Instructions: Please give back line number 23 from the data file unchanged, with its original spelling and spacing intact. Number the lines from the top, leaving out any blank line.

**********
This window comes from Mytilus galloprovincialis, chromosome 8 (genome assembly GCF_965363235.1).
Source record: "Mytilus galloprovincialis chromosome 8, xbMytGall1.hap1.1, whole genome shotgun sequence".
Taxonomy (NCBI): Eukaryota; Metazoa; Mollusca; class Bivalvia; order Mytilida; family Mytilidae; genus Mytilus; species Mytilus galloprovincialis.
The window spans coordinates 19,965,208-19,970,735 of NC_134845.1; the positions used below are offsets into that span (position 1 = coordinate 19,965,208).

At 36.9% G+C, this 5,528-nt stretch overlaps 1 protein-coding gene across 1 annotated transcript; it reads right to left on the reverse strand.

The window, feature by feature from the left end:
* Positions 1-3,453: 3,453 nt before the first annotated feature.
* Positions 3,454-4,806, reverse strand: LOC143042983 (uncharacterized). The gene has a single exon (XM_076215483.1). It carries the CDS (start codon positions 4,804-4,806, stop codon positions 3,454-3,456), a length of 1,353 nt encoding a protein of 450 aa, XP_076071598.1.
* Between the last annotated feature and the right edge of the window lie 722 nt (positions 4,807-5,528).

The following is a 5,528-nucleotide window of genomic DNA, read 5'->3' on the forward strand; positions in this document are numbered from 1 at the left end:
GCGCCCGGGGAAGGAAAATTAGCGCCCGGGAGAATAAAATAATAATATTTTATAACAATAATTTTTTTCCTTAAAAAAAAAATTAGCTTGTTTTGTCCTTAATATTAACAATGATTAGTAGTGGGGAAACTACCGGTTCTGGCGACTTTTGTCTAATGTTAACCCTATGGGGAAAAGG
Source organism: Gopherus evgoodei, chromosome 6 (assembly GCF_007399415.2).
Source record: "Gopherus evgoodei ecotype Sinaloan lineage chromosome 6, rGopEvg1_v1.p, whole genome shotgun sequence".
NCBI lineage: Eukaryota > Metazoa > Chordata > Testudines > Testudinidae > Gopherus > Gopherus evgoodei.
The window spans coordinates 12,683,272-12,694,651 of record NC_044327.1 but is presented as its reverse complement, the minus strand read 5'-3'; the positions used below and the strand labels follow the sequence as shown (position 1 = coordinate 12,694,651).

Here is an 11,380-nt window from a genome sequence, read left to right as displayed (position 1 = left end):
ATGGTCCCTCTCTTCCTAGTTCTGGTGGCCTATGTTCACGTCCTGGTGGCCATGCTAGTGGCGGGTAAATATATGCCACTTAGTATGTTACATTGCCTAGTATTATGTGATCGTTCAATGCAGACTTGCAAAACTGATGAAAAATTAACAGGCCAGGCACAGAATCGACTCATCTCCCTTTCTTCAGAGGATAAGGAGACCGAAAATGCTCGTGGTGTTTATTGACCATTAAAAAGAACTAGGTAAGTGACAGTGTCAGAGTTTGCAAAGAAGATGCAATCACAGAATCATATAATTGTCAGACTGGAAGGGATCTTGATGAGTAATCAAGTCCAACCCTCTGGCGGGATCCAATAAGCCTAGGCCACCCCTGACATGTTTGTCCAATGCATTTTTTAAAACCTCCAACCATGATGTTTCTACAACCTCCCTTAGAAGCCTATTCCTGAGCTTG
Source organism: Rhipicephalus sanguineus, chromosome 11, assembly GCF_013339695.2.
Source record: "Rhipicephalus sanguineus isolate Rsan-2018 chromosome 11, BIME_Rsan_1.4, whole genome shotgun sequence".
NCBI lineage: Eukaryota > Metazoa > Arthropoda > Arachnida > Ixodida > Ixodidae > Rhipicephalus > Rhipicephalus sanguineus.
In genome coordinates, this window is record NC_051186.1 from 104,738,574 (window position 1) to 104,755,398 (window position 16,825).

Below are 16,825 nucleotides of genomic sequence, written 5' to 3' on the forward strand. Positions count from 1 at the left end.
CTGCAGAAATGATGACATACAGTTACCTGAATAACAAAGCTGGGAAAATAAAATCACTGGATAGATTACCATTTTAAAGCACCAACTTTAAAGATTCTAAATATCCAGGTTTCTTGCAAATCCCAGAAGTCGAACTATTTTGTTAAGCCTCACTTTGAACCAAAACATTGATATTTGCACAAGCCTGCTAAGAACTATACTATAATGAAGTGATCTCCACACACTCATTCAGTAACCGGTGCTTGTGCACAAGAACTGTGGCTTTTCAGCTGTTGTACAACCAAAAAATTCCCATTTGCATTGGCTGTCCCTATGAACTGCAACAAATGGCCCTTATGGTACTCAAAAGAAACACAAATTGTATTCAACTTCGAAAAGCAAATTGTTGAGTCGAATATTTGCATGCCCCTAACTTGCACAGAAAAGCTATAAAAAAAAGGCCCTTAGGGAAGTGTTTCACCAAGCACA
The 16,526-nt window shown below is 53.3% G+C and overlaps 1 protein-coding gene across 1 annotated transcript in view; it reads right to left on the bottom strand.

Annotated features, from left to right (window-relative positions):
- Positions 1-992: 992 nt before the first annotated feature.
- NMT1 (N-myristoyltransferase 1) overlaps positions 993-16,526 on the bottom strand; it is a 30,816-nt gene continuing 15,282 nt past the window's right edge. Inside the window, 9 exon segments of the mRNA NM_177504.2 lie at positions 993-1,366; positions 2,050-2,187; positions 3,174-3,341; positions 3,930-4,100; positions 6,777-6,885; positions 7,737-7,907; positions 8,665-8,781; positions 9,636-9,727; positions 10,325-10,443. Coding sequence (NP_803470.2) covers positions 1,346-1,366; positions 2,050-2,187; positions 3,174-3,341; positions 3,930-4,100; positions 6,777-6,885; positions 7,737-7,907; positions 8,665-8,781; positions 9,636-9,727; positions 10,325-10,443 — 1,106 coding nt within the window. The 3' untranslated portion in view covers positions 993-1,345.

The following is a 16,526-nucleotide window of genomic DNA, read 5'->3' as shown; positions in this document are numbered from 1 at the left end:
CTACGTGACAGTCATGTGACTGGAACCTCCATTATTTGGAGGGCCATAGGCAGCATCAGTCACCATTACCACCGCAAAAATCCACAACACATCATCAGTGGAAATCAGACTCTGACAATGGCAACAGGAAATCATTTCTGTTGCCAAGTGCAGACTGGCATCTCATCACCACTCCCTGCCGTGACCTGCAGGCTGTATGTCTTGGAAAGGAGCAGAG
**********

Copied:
CTGCAGAAATGATGACATACAGTTACCTGAATAACAAAGCTGGGAAAATAAAATCACTGGATAGATTACCATTTTAAAGCACCAACTTTAAAGATTCTAAATATCCAGGTTTCTTGCAAATCCCAGAAGTCGAACTATTTTGTTAAGCCTCACTTTGAACCAAAACATTGATATTTGCACAAGCCTGCTAAGAACTATACTATAATGAAGTGATCTCCACACACTCATTCAGTAACCGGTGCTTGTGCACAAGAACTGTGGCTTTTCAGCTGTTGTACAACCAAAAAATTCCCATTTGCATTGGCTGTCCCTATGAACTGCAACAAATGGCCCTTATGGTACTCAAAAGAAACACAAATTGTATTCAACTTCGAAAAGCAAATTGTTGAGTCGAATATTTGCATGCCCCTAACTTGCACAGAAAAGCTATAAAAAAAAGGCCCTTAGGGAAGTGTTTCACCAAGCACA